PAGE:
V6!

Luca



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Re: josta59's 2015 Reading Challenge Log

Postby josta59 » Sat Mar 21, 2015 11:17 am

2. The Castle: A New Translation by Anthea Bell, by Franz Kafka (2009, originally published 1926)
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I read Kafka's The Trial, a similar novel, several years ago and loved it. My favorite rock band at the time was named after its protagonist, which is what drew me to Kafka. The protagonist of The Castle is similarly named, so it seemed certain that this would be a hit with me too. I was sadly mistaken.

The Castle was Kafka's final work, and it was far from completed. I did know this going in, but I was still enthused to take it on. The problem is that I couldn't tell if he ever had a clear direction for it, or if he was just writing for his own amusement, or to clear some writer's block. It reads like a weird, directionless dream that never ends. The last sentence wasn't even finished. After four hundred and some pages, I still feel like I don't understand the main character, let alone any of the strange characters he meets in his first week in a village dominated by a mysterious castle.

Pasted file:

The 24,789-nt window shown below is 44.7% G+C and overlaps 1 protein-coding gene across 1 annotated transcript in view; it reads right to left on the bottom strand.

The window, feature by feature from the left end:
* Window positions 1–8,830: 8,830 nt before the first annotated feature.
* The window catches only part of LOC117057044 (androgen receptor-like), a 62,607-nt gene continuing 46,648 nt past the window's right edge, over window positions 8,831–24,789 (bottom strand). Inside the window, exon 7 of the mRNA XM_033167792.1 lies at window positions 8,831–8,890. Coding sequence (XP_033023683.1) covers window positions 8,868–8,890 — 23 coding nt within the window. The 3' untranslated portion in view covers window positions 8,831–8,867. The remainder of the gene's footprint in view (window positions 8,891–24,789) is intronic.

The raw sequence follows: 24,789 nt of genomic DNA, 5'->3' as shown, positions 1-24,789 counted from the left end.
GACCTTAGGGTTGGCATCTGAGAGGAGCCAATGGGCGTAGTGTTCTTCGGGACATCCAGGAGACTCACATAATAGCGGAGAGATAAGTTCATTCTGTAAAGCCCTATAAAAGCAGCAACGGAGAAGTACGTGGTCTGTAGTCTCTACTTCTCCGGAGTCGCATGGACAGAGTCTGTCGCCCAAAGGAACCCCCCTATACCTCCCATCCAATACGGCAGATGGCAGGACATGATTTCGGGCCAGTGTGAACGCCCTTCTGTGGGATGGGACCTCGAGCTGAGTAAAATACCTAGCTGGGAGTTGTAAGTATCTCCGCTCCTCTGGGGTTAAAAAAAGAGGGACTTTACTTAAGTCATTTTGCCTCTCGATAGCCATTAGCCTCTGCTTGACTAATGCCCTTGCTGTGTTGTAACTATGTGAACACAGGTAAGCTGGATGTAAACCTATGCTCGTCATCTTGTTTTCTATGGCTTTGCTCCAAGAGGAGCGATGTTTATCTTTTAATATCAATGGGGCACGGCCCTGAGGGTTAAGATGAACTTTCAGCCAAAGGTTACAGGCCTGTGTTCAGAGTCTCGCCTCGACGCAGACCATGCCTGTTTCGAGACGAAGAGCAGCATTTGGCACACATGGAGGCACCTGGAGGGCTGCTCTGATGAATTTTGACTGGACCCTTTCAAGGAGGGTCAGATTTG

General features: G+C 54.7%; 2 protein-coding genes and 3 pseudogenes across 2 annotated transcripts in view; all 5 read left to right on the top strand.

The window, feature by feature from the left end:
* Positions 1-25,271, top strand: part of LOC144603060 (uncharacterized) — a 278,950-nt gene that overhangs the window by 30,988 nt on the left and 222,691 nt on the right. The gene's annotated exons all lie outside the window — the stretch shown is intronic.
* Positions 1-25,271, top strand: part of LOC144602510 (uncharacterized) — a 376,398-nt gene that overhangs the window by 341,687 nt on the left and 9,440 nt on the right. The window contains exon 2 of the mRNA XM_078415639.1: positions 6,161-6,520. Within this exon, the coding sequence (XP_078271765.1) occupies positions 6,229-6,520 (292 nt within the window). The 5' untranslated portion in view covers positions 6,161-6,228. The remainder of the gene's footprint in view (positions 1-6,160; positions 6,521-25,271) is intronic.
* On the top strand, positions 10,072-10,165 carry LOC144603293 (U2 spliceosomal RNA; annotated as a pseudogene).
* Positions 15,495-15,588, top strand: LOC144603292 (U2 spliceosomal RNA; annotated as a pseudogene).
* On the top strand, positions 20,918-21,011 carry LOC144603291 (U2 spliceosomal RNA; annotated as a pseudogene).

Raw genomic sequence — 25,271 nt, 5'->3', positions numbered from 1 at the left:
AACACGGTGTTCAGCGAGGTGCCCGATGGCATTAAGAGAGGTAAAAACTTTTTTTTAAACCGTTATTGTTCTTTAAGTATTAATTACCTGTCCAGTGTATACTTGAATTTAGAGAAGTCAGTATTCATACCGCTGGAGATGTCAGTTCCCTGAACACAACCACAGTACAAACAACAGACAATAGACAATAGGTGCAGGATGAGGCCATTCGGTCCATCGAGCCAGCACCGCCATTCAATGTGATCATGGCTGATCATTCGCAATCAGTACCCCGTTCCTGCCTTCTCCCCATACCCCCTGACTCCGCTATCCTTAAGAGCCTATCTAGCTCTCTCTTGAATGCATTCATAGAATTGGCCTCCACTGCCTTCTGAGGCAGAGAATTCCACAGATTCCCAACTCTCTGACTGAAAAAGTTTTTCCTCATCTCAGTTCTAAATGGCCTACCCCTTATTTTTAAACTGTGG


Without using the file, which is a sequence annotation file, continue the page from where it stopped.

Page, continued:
Although this book has a cult following and is considered great literature by many, I feel like I wasted weeks of my time reading this nonsense. I'm sure I would've been much better rewarded by one of his earlier novels. I wish I'd had better warning, though one problem with getting into a book you're excited about is that you don't want to find out too much about it beforehand--it ruins the fun.

I've already written far more than I thought I would about this dreadful book that I finished nearly a week ago, so I'll end it there. I started right away on a free, poorly written novel about corporate espionage, so we'll see how that goes.

After that I definitely need to read something good. Can anyone suggest a crazy, over-the-top action/adventure novel, preferably written in the last few decades? I'm tempted to write one myself since I can never find one that truly thrills me, but writing hasn't been such a joyful experience for me lately.
"...military glory, that attractive rainbow that rises in showers of blood—that serpent's eye that charms to destroy..." --Abraham Lincoln, 1848